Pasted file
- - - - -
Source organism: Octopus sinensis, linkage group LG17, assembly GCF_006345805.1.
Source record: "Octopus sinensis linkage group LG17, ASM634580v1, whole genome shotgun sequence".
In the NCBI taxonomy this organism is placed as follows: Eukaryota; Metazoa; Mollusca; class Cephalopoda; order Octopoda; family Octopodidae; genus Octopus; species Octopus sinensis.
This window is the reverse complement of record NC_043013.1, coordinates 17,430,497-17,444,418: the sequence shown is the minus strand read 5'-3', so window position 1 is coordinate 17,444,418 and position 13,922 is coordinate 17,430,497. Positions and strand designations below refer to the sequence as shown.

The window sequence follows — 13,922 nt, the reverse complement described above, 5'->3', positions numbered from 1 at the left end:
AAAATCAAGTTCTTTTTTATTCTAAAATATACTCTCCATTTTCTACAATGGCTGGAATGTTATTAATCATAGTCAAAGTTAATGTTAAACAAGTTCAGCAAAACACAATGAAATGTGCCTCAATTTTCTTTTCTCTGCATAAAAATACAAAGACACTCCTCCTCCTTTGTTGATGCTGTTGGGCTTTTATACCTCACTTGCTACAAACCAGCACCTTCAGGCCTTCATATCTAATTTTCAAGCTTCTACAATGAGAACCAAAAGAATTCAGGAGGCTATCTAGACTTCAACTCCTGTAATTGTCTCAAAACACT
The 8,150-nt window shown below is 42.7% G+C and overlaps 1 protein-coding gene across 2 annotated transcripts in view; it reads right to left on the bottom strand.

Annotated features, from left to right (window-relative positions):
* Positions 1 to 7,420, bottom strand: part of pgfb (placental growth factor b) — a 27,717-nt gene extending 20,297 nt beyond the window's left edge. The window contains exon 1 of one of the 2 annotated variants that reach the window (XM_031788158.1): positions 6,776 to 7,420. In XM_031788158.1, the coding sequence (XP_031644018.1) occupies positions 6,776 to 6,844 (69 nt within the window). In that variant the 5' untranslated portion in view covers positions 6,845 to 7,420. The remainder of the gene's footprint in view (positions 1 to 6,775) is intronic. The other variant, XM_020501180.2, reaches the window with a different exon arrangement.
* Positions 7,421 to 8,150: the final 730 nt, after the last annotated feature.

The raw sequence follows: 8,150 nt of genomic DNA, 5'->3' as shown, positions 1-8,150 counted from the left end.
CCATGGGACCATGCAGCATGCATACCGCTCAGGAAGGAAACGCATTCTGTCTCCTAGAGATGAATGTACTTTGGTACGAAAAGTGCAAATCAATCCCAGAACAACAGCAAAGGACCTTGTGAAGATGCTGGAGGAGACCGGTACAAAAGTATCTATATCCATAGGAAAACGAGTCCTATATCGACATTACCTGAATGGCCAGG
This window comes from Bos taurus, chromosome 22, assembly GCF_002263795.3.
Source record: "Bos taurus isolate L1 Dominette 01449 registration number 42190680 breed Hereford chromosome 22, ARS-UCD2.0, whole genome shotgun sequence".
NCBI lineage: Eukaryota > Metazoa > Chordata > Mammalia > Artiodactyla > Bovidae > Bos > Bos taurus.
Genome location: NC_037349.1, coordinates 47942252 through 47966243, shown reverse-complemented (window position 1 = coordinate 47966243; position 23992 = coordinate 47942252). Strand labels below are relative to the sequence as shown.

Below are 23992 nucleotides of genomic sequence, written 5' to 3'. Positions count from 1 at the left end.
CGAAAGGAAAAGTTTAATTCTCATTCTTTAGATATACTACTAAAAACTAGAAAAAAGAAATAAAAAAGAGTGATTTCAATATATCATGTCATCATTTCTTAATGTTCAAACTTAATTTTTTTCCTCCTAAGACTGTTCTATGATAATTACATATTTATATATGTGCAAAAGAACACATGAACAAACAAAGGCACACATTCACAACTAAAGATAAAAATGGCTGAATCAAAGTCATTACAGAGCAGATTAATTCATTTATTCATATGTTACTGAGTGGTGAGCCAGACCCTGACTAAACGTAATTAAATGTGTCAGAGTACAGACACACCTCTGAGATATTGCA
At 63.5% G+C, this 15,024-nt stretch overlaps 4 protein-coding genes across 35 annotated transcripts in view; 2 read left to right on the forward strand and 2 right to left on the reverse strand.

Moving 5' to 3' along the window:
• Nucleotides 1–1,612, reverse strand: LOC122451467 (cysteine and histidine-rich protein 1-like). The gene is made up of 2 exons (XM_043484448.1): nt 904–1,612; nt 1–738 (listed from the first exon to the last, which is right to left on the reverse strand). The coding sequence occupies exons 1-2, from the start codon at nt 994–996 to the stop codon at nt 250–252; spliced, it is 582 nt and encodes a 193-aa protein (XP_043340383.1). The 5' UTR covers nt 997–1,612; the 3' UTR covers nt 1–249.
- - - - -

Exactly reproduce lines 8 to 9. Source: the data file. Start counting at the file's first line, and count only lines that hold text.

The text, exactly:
Annotated features, from left to right (window-relative positions):
* Positions 1 to 7,420, bottom strand: part of pgfb (placental growth factor b) — a 27,717-nt gene extending 20,297 nt beyond the window's left edge. The window contains exon 1 of one of the 2 annotated variants that reach the window (XM_031788158.1): positions 6,776 to 7,420. In XM_031788158.1, the coding sequence (XP_031644018.1) occupies positions 6,776 to 6,844 (69 nt within the window). In that variant the 5' untranslated portion in view covers positions 6,845 to 7,420. The remainder of the gene's footprint in view (positions 1 to 6,775) is intronic. The other variant, XM_020501180.2, reaches the window with a different exon arrangement.